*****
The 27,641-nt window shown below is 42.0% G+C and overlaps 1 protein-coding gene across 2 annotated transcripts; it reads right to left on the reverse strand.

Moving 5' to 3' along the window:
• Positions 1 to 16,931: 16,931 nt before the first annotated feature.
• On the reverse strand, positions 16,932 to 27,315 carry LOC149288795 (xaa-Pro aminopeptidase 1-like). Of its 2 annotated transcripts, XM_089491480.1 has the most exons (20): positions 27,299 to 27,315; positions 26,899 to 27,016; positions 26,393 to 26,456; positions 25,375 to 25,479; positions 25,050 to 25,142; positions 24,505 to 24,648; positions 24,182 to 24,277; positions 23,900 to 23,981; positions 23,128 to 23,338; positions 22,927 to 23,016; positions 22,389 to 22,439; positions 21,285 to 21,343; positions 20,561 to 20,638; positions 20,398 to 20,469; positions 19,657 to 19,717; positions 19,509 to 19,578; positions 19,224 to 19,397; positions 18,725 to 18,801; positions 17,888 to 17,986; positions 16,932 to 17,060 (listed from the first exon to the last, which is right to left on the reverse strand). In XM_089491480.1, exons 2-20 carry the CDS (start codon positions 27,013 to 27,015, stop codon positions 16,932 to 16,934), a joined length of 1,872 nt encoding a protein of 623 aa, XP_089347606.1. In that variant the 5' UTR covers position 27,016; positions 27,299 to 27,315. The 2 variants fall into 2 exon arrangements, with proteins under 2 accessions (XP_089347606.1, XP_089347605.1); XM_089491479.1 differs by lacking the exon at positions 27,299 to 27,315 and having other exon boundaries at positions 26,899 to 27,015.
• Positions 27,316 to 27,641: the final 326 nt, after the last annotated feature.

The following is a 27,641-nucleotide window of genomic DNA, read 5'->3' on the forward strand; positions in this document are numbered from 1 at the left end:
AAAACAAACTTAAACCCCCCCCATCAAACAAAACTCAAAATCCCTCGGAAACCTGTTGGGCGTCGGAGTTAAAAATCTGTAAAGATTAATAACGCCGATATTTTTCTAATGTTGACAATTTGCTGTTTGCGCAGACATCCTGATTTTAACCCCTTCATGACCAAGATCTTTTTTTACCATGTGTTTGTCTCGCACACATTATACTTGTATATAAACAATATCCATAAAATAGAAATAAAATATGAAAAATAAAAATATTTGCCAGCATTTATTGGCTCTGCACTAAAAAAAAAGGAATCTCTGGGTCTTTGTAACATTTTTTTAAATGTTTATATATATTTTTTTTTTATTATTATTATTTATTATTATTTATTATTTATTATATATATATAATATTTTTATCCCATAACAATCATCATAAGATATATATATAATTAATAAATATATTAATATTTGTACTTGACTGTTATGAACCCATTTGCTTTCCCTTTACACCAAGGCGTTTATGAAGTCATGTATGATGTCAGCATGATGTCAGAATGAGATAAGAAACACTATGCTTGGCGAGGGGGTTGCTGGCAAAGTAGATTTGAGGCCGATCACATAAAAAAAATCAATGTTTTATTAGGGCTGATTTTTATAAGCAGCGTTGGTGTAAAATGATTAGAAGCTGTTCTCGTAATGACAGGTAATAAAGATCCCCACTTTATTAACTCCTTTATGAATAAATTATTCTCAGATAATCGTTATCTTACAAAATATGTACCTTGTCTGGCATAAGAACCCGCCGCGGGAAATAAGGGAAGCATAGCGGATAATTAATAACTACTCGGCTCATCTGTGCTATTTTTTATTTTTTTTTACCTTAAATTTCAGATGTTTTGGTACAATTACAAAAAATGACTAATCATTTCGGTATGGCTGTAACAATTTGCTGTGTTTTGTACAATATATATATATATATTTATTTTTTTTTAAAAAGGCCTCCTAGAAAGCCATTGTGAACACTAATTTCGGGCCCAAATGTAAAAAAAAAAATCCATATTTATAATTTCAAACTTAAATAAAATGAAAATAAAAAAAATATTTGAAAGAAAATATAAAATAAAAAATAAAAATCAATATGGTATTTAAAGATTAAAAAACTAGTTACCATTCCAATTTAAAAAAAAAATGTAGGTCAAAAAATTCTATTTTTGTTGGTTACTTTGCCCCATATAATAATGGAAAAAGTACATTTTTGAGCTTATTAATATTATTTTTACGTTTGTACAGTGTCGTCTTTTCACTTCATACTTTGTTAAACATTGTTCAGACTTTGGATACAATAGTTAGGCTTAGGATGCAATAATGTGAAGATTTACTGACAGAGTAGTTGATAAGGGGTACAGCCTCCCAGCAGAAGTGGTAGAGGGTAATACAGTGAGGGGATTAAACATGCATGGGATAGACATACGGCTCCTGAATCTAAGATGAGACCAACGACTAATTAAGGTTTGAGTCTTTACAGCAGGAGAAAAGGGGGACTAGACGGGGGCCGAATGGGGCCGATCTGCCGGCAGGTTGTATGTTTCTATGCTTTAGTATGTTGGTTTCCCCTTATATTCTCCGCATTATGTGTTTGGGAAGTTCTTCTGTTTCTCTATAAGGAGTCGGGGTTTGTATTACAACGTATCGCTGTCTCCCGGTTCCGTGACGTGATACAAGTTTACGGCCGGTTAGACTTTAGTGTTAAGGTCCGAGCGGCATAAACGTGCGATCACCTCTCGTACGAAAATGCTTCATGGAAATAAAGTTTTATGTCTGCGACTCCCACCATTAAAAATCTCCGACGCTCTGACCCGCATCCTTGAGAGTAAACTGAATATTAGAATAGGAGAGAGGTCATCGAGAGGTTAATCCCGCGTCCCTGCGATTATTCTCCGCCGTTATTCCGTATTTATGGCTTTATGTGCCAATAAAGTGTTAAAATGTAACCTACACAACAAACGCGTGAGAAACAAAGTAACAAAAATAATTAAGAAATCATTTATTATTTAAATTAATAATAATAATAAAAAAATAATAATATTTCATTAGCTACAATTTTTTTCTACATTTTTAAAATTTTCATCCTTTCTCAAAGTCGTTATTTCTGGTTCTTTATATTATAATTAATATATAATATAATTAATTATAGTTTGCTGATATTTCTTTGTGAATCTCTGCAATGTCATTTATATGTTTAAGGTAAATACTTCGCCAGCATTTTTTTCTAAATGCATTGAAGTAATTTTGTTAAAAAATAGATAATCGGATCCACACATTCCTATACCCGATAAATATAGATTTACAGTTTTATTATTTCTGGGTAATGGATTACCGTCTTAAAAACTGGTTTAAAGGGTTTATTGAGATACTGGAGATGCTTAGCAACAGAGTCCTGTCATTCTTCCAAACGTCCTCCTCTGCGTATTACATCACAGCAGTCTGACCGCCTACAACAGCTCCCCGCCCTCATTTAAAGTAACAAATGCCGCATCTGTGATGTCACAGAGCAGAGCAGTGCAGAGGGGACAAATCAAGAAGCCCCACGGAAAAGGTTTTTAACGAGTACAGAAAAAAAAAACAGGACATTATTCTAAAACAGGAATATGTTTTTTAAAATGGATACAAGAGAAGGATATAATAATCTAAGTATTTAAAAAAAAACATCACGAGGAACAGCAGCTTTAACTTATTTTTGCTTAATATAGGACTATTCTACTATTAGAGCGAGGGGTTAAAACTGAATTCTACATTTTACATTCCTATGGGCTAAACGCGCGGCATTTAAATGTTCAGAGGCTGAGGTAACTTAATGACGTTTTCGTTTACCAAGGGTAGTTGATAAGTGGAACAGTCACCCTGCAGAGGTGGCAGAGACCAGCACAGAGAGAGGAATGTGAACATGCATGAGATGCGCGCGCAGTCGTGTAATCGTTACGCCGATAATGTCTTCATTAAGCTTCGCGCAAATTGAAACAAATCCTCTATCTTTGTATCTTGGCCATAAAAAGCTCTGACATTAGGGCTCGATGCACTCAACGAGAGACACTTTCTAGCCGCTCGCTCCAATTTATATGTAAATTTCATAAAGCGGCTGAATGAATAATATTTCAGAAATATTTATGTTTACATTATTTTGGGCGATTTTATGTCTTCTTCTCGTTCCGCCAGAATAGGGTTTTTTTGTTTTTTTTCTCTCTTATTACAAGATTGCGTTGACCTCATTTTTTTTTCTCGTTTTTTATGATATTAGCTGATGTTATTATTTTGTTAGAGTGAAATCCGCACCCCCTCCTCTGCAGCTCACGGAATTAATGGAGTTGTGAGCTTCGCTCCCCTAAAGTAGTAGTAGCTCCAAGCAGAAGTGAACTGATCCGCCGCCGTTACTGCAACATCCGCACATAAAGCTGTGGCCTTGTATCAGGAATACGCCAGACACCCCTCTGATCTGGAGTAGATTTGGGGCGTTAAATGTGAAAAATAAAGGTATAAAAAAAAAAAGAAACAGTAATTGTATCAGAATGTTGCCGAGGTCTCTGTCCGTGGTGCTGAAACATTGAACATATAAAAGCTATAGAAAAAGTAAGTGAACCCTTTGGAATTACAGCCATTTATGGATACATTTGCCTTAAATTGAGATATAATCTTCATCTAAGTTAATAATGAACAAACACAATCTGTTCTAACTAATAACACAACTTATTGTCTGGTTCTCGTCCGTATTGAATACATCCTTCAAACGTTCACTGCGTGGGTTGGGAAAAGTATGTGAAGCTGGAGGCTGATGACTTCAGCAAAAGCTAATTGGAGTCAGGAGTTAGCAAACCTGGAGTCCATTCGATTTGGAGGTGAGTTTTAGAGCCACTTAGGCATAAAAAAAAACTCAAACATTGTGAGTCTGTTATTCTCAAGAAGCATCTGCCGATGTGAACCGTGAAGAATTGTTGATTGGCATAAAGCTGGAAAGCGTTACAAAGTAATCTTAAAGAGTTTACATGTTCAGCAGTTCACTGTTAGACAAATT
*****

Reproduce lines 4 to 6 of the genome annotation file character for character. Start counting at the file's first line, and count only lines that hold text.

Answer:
• On the reverse strand, positions 16,932 to 27,315 carry LOC149288795 (xaa-Pro aminopeptidase 1-like). Of its 2 annotated transcripts, XM_089491480.1 has the most exons (20): positions 27,299 to 27,315; positions 26,899 to 27,016; positions 26,393 to 26,456; positions 25,375 to 25,479; positions 25,050 to 25,142; positions 24,505 to 24,648; positions 24,182 to 24,277; positions 23,900 to 23,981; positions 23,128 to 23,338; positions 22,927 to 23,016; positions 22,389 to 22,439; positions 21,285 to 21,343; positions 20,561 to 20,638; positions 20,398 to 20,469; positions 19,657 to 19,717; positions 19,509 to 19,578; positions 19,224 to 19,397; positions 18,725 to 18,801; positions 17,888 to 17,986; positions 16,932 to 17,060 (listed from the first exon to the last, which is right to left on the reverse strand). In XM_089491480.1, exons 2-20 carry the CDS (start codon positions 27,013 to 27,015, stop codon positions 16,932 to 16,934), a joined length of 1,872 nt encoding a protein of 623 aa, XP_089347606.1. In that variant the 5' UTR covers position 27,016; positions 27,299 to 27,315. The 2 variants fall into 2 exon arrangements, with proteins under 2 accessions (XP_089347606.1, XP_089347605.1); XM_089491479.1 differs by lacking the exon at positions 27,299 to 27,315 and having other exon boundaries at positions 26,899 to 27,015.
• Positions 27,316 to 27,641: the final 326 nt, after the last annotated feature.

The following is a 27,641-nucleotide window of genomic DNA, read 5'->3' on the forward strand; positions in this document are numbered from 1 at the left end: